The City Magazine Since 1975

The Castaways

The Castaways
July 2009
These more remote islands are well-worth the drive or boat trip, whether you crave outdoor adventure or five-star luxury.

Capers Island
The salt-marsh estuaries that entwine the leeward side of this three-mile long island offer some of the area’s best inshore fishing, dolphin watching, and kayaking. A state-maintained park allows visitors to experience the solitude of Capers, but there are no facilities, so campers must bring all provisions, including a permit from the South Carolina Department of Natural Resources.

  • Barrier Island Eco Tours: Don’t have your own boat? Then hop aboard these naturalist-guided boat tours, including regularly scheduled eco tours, fishing charters, and private beachside cookouts. (843) 886-5000,
  • South Carolina Department of Natural Resources (SCDNR): Call for a free permit and rules for camping on the island. (843) 953-9300

The River Course

Kiawah Island
Comprised mostly of a gated community of showcase homes and a resort, the 12-mile long island is the swankest, and one of the largest, of our barrier islands. A golfer’s nirvana, it boasts five award-winning courses, most notably the windswept Ocean Course.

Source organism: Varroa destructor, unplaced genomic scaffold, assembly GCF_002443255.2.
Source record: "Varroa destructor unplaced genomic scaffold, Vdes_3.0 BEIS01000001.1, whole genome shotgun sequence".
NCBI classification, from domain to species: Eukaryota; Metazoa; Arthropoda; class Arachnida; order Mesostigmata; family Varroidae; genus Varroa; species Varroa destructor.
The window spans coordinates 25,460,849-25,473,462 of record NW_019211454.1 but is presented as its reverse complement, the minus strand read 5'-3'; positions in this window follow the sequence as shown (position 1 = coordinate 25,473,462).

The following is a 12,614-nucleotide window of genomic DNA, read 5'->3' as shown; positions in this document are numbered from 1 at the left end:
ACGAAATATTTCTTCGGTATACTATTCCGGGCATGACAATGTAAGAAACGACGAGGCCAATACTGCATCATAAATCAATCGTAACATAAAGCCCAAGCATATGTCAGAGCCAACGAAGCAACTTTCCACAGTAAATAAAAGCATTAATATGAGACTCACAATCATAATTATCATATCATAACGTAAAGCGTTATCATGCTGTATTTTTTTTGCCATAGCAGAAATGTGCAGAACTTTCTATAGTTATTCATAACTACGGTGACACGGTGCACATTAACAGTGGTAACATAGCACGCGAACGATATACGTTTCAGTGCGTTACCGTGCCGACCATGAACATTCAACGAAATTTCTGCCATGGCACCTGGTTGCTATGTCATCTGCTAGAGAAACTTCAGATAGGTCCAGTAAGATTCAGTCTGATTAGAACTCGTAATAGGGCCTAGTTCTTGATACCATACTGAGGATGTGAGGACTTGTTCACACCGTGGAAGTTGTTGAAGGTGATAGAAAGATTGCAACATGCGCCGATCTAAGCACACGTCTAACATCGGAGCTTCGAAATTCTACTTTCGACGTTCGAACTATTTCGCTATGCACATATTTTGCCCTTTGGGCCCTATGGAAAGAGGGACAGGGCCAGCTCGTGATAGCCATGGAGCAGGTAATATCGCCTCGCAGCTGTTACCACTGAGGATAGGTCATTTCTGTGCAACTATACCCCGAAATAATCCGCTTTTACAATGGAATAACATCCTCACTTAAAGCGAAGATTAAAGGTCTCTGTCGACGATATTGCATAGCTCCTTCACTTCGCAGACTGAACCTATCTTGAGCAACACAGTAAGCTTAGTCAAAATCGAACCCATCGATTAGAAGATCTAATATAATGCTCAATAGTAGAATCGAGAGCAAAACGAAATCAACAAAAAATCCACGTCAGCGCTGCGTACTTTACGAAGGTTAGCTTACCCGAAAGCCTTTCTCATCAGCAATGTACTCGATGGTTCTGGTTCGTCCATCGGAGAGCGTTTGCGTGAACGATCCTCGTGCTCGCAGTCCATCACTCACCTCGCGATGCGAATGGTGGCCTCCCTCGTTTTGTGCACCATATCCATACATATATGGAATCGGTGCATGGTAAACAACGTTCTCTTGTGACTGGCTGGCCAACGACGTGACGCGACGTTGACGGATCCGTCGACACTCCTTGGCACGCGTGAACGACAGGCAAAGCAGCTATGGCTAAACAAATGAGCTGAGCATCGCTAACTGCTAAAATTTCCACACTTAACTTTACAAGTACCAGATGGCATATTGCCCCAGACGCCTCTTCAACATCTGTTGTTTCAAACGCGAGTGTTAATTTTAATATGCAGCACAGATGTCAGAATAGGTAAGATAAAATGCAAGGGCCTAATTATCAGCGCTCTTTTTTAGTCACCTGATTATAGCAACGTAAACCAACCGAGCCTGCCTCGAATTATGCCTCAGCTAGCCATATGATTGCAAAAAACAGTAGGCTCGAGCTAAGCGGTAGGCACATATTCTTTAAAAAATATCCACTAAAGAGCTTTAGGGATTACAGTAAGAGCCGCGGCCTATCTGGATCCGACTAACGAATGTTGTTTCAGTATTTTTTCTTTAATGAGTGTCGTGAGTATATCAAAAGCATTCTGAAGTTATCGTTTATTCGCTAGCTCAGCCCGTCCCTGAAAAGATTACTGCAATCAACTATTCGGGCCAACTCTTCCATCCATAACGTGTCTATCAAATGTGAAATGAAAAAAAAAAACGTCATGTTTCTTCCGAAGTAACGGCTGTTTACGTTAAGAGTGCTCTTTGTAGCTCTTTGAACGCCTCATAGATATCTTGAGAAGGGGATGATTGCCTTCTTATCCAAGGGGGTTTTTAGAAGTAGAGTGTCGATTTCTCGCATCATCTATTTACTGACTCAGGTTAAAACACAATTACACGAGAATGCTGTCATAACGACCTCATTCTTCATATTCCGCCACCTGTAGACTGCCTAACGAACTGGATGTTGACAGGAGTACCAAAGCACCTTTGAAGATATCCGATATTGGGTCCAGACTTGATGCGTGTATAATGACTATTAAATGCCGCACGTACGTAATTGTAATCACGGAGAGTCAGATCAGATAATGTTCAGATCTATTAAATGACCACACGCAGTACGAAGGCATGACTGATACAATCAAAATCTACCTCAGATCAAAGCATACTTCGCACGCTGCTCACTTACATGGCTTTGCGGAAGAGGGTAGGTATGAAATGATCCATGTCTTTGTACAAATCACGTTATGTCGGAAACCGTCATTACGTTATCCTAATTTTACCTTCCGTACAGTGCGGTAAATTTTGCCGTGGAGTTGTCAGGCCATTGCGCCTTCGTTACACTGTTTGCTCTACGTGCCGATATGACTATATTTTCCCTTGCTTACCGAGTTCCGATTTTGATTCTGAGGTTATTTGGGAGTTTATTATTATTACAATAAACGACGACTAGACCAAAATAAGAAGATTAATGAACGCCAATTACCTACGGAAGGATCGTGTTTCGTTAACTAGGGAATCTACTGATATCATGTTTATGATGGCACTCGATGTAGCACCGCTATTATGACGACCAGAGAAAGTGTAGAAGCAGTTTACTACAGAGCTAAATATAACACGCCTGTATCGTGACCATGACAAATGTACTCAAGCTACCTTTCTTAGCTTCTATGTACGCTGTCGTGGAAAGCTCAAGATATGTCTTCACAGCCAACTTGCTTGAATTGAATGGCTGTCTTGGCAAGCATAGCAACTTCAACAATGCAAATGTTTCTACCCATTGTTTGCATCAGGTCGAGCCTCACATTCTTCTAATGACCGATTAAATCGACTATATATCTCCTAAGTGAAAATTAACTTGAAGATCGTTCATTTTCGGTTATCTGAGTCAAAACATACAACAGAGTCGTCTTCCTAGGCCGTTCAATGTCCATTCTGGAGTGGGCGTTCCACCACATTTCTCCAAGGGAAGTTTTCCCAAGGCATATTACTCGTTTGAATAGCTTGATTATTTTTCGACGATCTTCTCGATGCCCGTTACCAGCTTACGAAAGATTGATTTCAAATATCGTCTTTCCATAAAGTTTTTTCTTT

• Kiawah Beachwalker Park: Located before the security gates, this county park offers the only public beach access on Kiawah. Lifeguards are on duty for the designated swimming area, and chair and umbrella rentals are available. Open 9 a.m.-7 p.m. (May through Labor Day). $7 per vehicle. (843) 768-2395,
  • Kiawah Island Golf Resort: Dine in one of the resort’s numerous restaurants or stay at the five-star Sanctuary Hotel and gain access behind the gates—at least the first set! (800) 654-2924,

Bull Island
Accessible only by boat, this 64,000-acre preserve located north of town is a naturalist’s haven with more than 16 miles of footpaths weaving across the island. It’s also the largest loggerhead turtle nesting ground outside of Florida, as well as a vibrant rookery for more than 250 species of birds.

  • Coastal Expeditions: Take the 30-minute ferry ride while a naturalist describes the tidal creeks and their inhabitants. Bring plenty of hydrating drinks and sunscreen, since the island is completely undeveloped. (843) 884-7684,

Edisto Island
A vacation spot long-favored by local families, this sprawling 67-square-mile island is home to working farms, historic plantation homes, and an eclectic group of businesses, including Coot’s Lounge, the Serpentarium, and McConkey’s Jungle Shack, where the kitschy décor (think rubber crabs and plastic pail ketchup holders) is just the sort of vibe you want in a rustic beach café.

  • Edisto Beach State Park: An oceanfront park and campground with hiking and biking trails and a 4,000-year-old shell midden. (843) 869-2756,